The Southwestern Historical Quarterly, Volume 59, July 1955 - April, 1956 Page: 59
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Notes and Documents
P;inuco River, in 1522, the Spaniards made no sustained effort to
reduce the territory lying between the Pdnuco River in Mexico
to the San Antonio River in Texas, until about the year 1746.
Meanwhile the aborigines of the area, who, in the part between
the PAnuco and Rio Bravo were known as the Huaxtecas de
Tamaulipas, held solitary sway under their ancient chiefs, as their
archaeological remains attest. Between 1528 and 1536 Cabeza de
Vaca and the survivors of the shipwrecked Narv;iez expedition,
traversed Texas. According to Bethel Coopwood, the Malhado
of Cabeza was none other than St. Joseph's Island, and the can-
nibalistic eating of one another by the Dorantes party took place
on Live Oak peninsula, and the reunion of Cabeza and Dorantes
took place on a site in the present city of Corpus Christi, about
where the Hotel Robert Driscoll now stands. (All of this belongs
to the Tamaulipecan background.) The Karankawa Indians with
whom the Spaniards lived, roamed alike from Louisiana through
Nuevo Santander, to south of the Rio Bravo, and it was near this
rugged old river they were finally exterminated. (The Carrizo
Indians were autochthonous to the trans-Nueces and the Rio
Grande.) There were numerous Spanish naval explorations of
our section of the Texas coast between 1522 and 1821, and these
will form interesting and valuable subjects for our members.
The La Salle episode affects our study-territory, as the chevalier
undoubtedly explored west of the Guadalupe-San Antonio, and
the various expeditions which resulted from the advent of the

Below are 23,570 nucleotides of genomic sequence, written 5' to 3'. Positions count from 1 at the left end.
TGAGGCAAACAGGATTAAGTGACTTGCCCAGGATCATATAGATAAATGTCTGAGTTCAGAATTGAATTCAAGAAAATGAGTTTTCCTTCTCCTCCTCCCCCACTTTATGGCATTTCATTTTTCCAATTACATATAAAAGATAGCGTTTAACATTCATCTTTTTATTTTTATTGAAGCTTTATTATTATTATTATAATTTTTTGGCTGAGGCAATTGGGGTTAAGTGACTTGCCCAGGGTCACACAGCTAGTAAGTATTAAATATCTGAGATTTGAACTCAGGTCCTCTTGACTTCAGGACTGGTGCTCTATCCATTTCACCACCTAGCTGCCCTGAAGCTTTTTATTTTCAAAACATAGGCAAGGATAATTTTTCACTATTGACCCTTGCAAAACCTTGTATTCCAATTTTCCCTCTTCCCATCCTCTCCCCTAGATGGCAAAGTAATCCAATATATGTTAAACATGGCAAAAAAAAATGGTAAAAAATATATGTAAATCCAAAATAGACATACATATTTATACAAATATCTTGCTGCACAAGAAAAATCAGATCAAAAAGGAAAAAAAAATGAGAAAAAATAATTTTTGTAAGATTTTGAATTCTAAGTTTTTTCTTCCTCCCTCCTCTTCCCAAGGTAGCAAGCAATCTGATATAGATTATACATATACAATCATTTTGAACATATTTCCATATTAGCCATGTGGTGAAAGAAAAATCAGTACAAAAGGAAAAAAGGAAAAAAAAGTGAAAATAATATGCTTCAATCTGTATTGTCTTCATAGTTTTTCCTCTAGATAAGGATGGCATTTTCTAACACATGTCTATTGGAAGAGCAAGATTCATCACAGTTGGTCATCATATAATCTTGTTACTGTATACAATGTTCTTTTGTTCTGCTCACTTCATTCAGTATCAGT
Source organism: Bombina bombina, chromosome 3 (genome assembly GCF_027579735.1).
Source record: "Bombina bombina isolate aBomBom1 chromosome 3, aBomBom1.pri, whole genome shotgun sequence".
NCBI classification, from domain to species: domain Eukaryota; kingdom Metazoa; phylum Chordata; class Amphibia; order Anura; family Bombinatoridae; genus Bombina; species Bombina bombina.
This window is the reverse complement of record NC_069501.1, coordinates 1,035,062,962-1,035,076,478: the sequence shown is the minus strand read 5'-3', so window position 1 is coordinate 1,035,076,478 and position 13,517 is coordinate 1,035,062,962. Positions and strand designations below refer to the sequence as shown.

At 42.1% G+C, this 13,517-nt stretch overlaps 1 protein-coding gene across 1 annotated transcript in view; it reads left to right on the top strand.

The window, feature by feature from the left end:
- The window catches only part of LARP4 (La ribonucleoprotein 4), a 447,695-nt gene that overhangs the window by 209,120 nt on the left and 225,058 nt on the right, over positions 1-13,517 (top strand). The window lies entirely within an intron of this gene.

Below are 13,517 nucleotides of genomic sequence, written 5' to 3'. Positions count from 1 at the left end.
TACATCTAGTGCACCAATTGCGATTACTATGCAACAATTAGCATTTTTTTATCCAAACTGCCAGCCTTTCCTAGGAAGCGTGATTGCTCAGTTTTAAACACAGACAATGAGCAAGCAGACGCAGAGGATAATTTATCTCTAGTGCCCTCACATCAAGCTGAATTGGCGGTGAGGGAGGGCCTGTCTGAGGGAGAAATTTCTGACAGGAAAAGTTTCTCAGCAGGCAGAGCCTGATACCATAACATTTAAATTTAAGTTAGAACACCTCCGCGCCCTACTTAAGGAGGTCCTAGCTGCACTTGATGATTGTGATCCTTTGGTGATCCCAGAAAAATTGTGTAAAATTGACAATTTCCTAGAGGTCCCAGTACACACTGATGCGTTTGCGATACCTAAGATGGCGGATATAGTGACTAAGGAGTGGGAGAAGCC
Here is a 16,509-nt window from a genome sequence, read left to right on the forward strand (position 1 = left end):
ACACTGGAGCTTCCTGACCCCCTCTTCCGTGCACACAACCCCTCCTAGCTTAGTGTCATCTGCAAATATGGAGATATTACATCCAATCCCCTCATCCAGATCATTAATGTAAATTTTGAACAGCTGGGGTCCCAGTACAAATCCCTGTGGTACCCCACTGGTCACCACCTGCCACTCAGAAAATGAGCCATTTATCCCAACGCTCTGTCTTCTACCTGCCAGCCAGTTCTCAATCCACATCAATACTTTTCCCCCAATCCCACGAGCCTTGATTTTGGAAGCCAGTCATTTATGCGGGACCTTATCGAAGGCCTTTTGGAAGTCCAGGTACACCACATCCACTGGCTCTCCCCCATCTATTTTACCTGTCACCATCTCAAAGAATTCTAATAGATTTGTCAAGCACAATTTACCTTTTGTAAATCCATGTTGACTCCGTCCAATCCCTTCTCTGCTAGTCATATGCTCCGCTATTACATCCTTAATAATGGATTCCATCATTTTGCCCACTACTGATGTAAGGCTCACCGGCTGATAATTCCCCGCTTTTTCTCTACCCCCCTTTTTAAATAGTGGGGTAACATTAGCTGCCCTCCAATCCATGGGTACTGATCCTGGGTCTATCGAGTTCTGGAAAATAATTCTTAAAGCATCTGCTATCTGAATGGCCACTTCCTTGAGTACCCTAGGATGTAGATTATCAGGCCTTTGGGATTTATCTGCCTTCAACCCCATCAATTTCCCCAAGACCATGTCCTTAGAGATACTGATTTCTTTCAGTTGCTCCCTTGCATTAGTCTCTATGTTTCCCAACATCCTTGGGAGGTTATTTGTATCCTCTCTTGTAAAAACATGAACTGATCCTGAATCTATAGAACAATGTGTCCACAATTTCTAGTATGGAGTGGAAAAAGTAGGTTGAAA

heroic Frenchman concern us.
In the mid-eighteenth century the Huaxtecan autonomy came
to an end, and a glamorous and important era within our purview
was ushered in. In 1746 Colonel Jos6 de Escand6n was commis-
sioned by the viceroy to inspect the area between the Pdnuco and
the San Antonio rivers, then known as Seno Mexicano. Although
he entered the territory with large armies, he accomplished the
astounding feat of reducing the inhabitants with hardly any loss
of blood, and, after being made governor and captain-general
of Nuevo Santander (or Huaxteca de Tamaulipas, as the area
was called), he succeeded in colonizing it for the most part with
veteran soldier families. From 1749 to 1755, Escand6n founded
scores of towns, including Refugio (Matamoros), Reynosa,
Camargo, Dolores, Revilla (Guerrero), Mier, and Laredo. In
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Texas State Historical Association. The Southwestern Historical Quarterly, Volume 59, July 1955 - April, 1956, periodical, 1956; Austin, Texas. (texashistory.unt.edu/ark:/67531/metapth101162/m1/71/: accessed July 26, 2017), University of North Texas Libraries, The Portal to Texas History, texashistory.unt.edu; crediting Texas State Historical Association.